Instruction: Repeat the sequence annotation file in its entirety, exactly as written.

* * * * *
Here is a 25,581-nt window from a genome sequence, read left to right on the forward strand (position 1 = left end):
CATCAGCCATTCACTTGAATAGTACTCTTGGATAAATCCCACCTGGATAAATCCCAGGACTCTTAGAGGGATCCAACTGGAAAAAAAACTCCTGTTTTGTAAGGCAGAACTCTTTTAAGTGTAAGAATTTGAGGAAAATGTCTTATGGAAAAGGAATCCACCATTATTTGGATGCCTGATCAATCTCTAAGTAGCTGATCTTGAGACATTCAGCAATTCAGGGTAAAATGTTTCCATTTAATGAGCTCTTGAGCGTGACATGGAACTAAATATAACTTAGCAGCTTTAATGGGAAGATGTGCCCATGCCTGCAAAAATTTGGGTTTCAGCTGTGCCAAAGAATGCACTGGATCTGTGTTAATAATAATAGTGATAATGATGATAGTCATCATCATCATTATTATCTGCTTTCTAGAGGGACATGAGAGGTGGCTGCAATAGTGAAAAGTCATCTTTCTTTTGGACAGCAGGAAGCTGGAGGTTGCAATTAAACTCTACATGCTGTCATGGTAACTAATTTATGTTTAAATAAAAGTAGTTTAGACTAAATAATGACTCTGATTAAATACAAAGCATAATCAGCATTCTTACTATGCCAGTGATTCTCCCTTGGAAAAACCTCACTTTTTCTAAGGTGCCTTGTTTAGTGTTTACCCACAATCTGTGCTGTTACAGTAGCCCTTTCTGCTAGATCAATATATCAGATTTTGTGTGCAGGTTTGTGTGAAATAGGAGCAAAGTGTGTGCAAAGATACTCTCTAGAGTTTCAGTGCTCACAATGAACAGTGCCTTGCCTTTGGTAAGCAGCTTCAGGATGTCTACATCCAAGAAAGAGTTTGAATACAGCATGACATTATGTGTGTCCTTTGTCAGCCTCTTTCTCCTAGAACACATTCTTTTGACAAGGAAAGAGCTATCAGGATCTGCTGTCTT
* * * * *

Here is a 25,581-nt window from a genome sequence, read left to right on the forward strand (position 1 = left end):
CATCAGCCATTCACTTGAATAGTACTCTTGGATAAATCCCACCTGGATAAATCCCAGGACTCTTAGAGGGATCCAACTGGAAAAAAAACTCCTGTTTTGTAAGGCAGAACTCTTTTAAGTGTAAGAATTTGAGGAAAATGTCTTATGGAAAAGGAATCCACCATTATTTGGATGCCTGATCAATCTCTAAGTAGCTGATCTTGAGACATTCAGCAATTCAGGGTAAAATGTTTCCATTTAATGAGCTCTTGAGCGTGACATGGAACTAAATATAACTTAGCAGCTTTAATGGGAAGATGTGCCCATGCCTGCAAAAATTTGGGTTTCAGCTGTGCCAAAGAATGCACTGGATCTGTGTTAATAATAATAGTGATAATGATGATAGTCATCATCATCATTATTATCTGCTTTCTAGAGGGACATGAGAGGTGGCTGCAATAGTGAAAAGTCATCTTTCTTTTGGACAGCAGGAAGCTGGAGGTTGCAATTAAACTCTACATGCTGTCATGGTAACTAATTTATGTTTAAATAAAAGTAGTTTAGACTAAATAATGACTCTGATTAAATACAAAGCATAATCAGCATTCTTACTATGCCAGTGATTCTCCCTTGGAAAAACCTCACTTTTTCTAAGGTGCCTTGTTTAGTGTTTACCCACAATCTGTGCTGTTACAGTAGCCCTTTCTGCTAGATCAATATATCAGATTTTGTGTGCAGGTTTGTGTGAAATAGGAGCAAAGTGTGTGCAAAGATACTCTCTAGAGTTTCAGTGCTCACAATGAACAGTGCCTTGCCTTTGGTAAGCAGCTTCAGGATGTCTACATCCAAGAAAGAGTTTGAATACAGCATGACATTATGTGTGTCCTTTGTCAGCCTCTTTCTCCTAGAACACATTCTTTTGACAAGGAAAGAGCTATCAGGATCTGCTGTCTT